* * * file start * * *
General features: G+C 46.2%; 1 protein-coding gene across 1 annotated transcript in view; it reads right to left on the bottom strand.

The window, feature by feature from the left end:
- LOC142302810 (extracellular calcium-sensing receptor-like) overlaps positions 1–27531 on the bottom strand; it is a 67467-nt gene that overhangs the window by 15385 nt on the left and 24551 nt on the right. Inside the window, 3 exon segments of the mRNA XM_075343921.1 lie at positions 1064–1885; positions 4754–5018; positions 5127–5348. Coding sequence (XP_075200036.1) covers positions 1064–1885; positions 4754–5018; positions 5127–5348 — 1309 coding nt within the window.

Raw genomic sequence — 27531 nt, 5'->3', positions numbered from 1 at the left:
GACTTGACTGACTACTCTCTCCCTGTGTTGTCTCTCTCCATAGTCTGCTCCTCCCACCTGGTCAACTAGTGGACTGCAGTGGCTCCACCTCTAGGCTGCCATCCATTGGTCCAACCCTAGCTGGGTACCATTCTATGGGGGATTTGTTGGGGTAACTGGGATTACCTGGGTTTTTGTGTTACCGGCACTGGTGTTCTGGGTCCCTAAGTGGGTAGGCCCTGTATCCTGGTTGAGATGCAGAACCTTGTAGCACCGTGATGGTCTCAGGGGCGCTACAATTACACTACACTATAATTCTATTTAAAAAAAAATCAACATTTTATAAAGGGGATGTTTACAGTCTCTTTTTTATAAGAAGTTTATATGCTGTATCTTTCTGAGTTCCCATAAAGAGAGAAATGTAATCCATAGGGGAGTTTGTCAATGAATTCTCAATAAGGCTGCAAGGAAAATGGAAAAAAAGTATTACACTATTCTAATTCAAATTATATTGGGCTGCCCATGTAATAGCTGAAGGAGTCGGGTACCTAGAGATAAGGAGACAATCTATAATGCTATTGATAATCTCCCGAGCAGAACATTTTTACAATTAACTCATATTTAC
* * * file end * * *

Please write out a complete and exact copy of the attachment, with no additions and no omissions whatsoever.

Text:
General features: G+C 46.2%; 1 protein-coding gene across 1 annotated transcript in view; it reads right to left on the bottom strand.

The window, feature by feature from the left end:
- LOC142302810 (extracellular calcium-sensing receptor-like) overlaps positions 1–27531 on the bottom strand; it is a 67467-nt gene that overhangs the window by 15385 nt on the left and 24551 nt on the right. Inside the window, 3 exon segments of the mRNA XM_075343921.1 lie at positions 1064–1885; positions 4754–5018; positions 5127–5348. Coding sequence (XP_075200036.1) covers positions 1064–1885; positions 4754–5018; positions 5127–5348 — 1309 coding nt within the window.

Raw genomic sequence — 27531 nt, 5'->3', positions numbered from 1 at the left:
GACTTGACTGACTACTCTCTCCCTGTGTTGTCTCTCTCCATAGTCTGCTCCTCCCACCTGGTCAACTAGTGGACTGCAGTGGCTCCACCTCTAGGCTGCCATCCATTGGTCCAACCCTAGCTGGGTACCATTCTATGGGGGATTTGTTGGGGTAACTGGGATTACCTGGGTTTTTGTGTTACCGGCACTGGTGTTCTGGGTCCCTAAGTGGGTAGGCCCTGTATCCTGGTTGAGATGCAGAACCTTGTAGCACCGTGATGGTCTCAGGGGCGCTACAATTACACTACACTATAATTCTATTTAAAAAAAAATCAACATTTTATAAAGGGGATGTTTACAGTCTCTTTTTTATAAGAAGTTTATATGCTGTATCTTTCTGAGTTCCCATAAAGAGAGAAATGTAATCCATAGGGGAGTTTGTCAATGAATTCTCAATAAGGCTGCAAGGAAAATGGAAAAAAAGTATTACACTATTCTAATTCAAATTATATTGGGCTGCCCATGTAATAGCTGAAGGAGTCGGGTACCTAGAGATAAGGAGACAATCTATAATGCTATTGATAATCTCCCGAGCAGAACATTTTTACAATTAACTCATATTTAC